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TALLAHASSEE – Bankers in Florida have been pushing legislation to reduce the amount of time it takes to foreclose on a home, but concerns seemed to have stopped the legislation dead in its tracks.
A busload of home owners facing foreclosure came to the Capitol Wednesday to drive a stake in the heart of the bill.
Florida bankers have been trying to get lawmakers to reduce the time it takes to foreclose from as long as two years to as little as 90 days.
The proposal has upset homeowners who are facing foreclosure from across the state. They came to the Capitol with signs and stories of being misled and mistreated.
Lisa Epstein / Homeowner: “Before this debacle happened in my personal life, I had never paid a bill late.”
Lisa came from Palm Beach, Elisa Slack from Pensacola.
Elisa Shack / Facing Foreclosure: “You could lose your house in as little as 30 days without having to go to court, so you wouldn’t even get heard by a judge. Who wins in that case? The banks do.”
After telling their stories, organizers gave them their marching orders.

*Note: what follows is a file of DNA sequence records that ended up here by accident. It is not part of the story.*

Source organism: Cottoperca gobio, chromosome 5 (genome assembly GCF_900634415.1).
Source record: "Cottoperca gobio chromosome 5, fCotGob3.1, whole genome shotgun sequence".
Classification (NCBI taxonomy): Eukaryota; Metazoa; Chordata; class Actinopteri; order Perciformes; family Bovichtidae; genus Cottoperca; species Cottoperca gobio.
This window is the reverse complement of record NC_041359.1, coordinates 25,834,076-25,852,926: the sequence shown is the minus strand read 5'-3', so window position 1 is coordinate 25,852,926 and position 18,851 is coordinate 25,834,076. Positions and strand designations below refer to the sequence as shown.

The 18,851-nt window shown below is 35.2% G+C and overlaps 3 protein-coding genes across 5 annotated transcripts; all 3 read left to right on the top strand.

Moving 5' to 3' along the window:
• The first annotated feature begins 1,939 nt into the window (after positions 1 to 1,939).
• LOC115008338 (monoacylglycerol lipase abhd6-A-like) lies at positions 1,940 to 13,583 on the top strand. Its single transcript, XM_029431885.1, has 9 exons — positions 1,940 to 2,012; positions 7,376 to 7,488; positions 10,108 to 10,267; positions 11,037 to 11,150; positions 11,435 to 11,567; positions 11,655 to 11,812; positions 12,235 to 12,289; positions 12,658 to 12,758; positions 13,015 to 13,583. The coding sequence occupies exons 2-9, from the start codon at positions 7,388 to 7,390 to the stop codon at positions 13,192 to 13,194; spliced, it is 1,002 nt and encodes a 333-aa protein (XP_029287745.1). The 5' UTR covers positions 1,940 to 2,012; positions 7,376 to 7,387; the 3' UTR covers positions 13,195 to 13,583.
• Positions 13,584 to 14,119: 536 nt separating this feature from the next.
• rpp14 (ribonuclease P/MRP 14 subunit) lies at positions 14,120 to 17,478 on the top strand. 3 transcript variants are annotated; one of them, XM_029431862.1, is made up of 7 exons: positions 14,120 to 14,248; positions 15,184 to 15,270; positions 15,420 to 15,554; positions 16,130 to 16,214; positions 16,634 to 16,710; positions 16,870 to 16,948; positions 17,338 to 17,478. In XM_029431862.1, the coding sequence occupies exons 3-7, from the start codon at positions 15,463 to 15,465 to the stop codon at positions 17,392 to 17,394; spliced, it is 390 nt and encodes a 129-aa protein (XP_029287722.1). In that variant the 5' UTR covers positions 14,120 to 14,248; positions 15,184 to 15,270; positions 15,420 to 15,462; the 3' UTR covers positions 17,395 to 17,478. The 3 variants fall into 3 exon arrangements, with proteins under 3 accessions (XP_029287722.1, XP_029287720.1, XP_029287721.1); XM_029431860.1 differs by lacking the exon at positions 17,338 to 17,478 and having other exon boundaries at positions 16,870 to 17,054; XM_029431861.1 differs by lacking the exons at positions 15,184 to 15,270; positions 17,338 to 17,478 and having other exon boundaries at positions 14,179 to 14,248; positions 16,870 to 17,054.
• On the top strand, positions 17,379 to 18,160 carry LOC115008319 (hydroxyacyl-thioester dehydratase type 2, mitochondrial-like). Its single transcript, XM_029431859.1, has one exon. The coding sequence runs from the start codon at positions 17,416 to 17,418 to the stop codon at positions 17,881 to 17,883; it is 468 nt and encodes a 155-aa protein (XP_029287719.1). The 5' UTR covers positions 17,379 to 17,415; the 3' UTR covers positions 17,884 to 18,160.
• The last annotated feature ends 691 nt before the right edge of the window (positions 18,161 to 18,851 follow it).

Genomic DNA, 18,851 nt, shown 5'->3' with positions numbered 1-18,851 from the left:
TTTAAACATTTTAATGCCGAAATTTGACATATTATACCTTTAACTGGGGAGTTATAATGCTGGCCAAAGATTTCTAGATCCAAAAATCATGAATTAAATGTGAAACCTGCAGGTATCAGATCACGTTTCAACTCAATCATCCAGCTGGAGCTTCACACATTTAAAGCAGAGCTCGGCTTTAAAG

Mark Weidner / Attorney: “Every single one of you are going to go and meet your legislators. You’re going to explain to them the problem, you’re going to tell them why you are up here.”
Inside the Capitol, they searched for friendly faces.
The legislation is all but dead here on the Capitol’s fourth floor. The bankers are pleading for mercy, saying “we’re being misunderstood.” Bankers are defending their push, saying homeowners will decide if a foreclosure gets on the fast track or not. They also argue that foreclosure reform is the path to a healthier economy.
Anthony De Marco / FL. Bankers Assn.: “If we get the property back faster with title, we can pay the condo dues that are owed, we can start maintaining the home, or better yet, sell it to someone who will move in.”
While the legislation is on life support, the bankers are also pushing for more judges to handle the backlog of cases.
The legislation could also give some much-needed relief to the court system, which is backed up with an estimated half-million foreclosure cases.